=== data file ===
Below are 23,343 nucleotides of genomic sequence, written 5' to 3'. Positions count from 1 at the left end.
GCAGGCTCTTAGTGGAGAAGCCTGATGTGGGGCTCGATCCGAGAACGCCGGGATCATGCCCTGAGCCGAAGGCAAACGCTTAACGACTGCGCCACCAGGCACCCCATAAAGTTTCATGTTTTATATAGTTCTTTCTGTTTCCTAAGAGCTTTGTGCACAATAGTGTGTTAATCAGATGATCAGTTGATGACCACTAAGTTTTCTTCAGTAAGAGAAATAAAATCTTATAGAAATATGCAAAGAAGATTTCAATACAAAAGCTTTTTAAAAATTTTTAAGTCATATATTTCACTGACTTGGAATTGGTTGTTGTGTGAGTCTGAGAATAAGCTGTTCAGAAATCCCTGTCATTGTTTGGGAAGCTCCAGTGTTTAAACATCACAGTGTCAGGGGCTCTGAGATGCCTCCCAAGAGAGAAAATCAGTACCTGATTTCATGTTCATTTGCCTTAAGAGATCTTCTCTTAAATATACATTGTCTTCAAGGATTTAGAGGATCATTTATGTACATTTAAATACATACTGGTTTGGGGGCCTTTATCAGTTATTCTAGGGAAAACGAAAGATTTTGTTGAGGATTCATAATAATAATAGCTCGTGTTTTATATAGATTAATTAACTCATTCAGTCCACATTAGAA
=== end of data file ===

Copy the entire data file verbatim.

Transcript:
Below are 23,343 nucleotides of genomic sequence, written 5' to 3'. Positions count from 1 at the left end.
GCAGGCTCTTAGTGGAGAAGCCTGATGTGGGGCTCGATCCGAGAACGCCGGGATCATGCCCTGAGCCGAAGGCAAACGCTTAACGACTGCGCCACCAGGCACCCCATAAAGTTTCATGTTTTATATAGTTCTTTCTGTTTCCTAAGAGCTTTGTGCACAATAGTGTGTTAATCAGATGATCAGTTGATGACCACTAAGTTTTCTTCAGTAAGAGAAATAAAATCTTATAGAAATATGCAAAGAAGATTTCAATACAAAAGCTTTTTAAAAATTTTTAAGTCATATATTTCACTGACTTGGAATTGGTTGTTGTGTGAGTCTGAGAATAAGCTGTTCAGAAATCCCTGTCATTGTTTGGGAAGCTCCAGTGTTTAAACATCACAGTGTCAGGGGCTCTGAGATGCCTCCCAAGAGAGAAAATCAGTACCTGATTTCATGTTCATTTGCCTTAAGAGATCTTCTCTTAAATATACATTGTCTTCAAGGATTTAGAGGATCATTTATGTACATTTAAATACATACTGGTTTGGGGGCCTTTATCAGTTATTCTAGGGAAAACGAAAGATTTTGTTGAGGATTCATAATAATAATAGCTCGTGTTTTATATAGATTAATTAACTCATTCAGTCCACATTAGAA